The clinical guideline on the management of irritable bowel syndrome (IBS) published by NICE (2008; updated 2017) stated that reviews of biofeedback suggested a positive effect on the control of IBS symptoms, but evidence was limited and not sufficient to make recommendations. A systematic review of the literature identified four randomized controlled trials that met inclusion criteria. One study compared biofeedback to counseling and three studies evaluated multi-component therapy (a combination of educational information, progressive relaxation therapy, thermal biofeedback treatment and training in stress coping strategies) compared to symptom monitoring or attention placebo controls. There was limited, weak evidence to show a statistically significant improvement in global symptoms for biofeedback and reduction in diarrhea compared to symptom monitoring. No significant differences between biofeedback and attention placebo or between symptom monitoring and attention placebo were reported, but there was much uncertainty due to wide confidence intervals. There was insufficient evidence to determine the effects of biofeedback on pain, bloating and constipation.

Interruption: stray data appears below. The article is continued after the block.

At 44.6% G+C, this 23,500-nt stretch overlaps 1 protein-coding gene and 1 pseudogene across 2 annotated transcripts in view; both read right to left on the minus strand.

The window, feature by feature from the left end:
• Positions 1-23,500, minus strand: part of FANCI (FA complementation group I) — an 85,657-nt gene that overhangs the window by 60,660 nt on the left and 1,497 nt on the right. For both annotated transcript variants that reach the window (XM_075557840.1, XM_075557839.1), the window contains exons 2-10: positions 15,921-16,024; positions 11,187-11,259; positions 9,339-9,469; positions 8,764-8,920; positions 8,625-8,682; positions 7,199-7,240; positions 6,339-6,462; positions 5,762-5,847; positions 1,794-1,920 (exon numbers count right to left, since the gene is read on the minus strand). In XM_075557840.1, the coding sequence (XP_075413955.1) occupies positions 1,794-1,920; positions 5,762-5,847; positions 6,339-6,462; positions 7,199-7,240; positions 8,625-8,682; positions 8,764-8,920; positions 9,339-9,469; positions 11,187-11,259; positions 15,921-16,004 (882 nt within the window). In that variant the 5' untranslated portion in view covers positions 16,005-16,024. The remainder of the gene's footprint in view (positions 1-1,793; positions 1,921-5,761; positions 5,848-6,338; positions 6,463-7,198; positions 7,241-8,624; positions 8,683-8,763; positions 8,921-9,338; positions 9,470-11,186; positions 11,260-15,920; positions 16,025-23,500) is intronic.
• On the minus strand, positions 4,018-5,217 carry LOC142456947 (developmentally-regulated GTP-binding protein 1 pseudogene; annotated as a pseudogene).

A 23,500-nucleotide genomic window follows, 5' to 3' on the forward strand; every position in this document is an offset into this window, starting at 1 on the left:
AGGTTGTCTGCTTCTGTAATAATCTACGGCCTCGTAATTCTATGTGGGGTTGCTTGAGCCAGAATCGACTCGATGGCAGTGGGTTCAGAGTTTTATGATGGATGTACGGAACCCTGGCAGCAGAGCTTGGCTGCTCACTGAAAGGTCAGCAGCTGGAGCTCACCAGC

The 2010 guideline (updated 2017) on the management of constipation in children and young adults stated that biofeedback should not be used for ongoing treatment in children and young people with idiopathic constipation. Meta-analysis showed no improvement in outcomes when conventional treatment (e.g., use of laxatives, advice on a high-fiber diet, attempting defecation after meals) was compared to conventional treatment plus biofeedback.
The National Institute of Neurologic Disorders and Stroke (2018) indicated that when headaches occur 3 or more times a month, preventive treatment is usually recommended:
"Drug therapy, biofeedback training, stress reduction, and elimination of certain foods from the diet are the most common methods of preventing and controlling migraine and other vascular headaches. Drug therapy for migrains is often combined with biofeedback and relaxation training."